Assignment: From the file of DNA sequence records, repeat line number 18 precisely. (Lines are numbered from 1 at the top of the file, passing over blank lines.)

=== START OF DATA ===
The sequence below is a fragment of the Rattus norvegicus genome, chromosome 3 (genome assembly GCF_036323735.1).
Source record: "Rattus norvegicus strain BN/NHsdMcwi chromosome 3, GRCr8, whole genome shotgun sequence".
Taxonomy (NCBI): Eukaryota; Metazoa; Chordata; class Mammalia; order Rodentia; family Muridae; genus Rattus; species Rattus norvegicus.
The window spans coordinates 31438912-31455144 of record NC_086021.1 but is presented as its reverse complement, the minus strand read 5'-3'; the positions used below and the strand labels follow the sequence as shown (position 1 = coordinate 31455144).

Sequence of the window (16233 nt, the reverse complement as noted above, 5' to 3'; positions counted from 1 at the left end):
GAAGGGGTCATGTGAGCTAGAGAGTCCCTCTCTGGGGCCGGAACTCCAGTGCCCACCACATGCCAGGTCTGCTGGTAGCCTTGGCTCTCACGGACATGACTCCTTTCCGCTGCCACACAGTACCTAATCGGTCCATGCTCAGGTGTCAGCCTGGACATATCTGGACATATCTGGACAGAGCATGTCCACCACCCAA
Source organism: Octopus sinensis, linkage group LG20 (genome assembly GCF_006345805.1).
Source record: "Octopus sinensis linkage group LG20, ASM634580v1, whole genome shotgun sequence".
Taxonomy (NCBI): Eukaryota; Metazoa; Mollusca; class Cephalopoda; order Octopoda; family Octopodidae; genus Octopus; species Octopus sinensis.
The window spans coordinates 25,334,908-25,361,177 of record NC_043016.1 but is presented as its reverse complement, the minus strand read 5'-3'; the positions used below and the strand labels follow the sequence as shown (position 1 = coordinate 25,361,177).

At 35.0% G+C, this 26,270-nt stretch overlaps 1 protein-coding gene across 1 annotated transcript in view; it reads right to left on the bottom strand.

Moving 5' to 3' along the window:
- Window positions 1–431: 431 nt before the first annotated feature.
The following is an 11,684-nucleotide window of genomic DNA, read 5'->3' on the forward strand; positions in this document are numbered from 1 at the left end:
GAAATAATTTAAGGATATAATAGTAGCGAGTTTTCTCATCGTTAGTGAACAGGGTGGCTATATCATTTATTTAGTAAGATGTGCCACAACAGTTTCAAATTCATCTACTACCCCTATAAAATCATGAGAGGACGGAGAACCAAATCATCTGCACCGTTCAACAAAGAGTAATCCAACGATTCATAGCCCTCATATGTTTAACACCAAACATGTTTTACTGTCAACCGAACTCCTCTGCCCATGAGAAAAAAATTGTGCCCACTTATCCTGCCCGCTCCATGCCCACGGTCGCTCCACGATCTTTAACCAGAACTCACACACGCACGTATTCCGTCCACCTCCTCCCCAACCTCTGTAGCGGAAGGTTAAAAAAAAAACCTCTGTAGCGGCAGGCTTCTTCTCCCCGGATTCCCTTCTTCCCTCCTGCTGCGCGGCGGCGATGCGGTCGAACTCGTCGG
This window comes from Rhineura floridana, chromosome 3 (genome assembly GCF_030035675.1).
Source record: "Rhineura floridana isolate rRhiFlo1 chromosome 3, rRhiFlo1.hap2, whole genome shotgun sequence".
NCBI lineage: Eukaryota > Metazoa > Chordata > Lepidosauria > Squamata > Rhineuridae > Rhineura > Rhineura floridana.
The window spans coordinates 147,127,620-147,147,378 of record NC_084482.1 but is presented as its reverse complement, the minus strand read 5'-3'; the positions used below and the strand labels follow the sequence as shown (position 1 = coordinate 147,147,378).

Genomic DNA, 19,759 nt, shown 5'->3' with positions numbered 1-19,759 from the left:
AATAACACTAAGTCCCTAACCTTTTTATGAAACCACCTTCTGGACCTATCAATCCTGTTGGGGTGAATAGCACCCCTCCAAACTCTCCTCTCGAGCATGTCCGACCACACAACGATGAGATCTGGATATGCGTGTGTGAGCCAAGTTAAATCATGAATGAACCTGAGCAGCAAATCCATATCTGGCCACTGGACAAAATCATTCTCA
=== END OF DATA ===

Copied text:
NCBI lineage: Eukaryota > Metazoa > Chordata > Lepidosauria > Squamata > Rhineuridae > Rhineura > Rhineura floridana.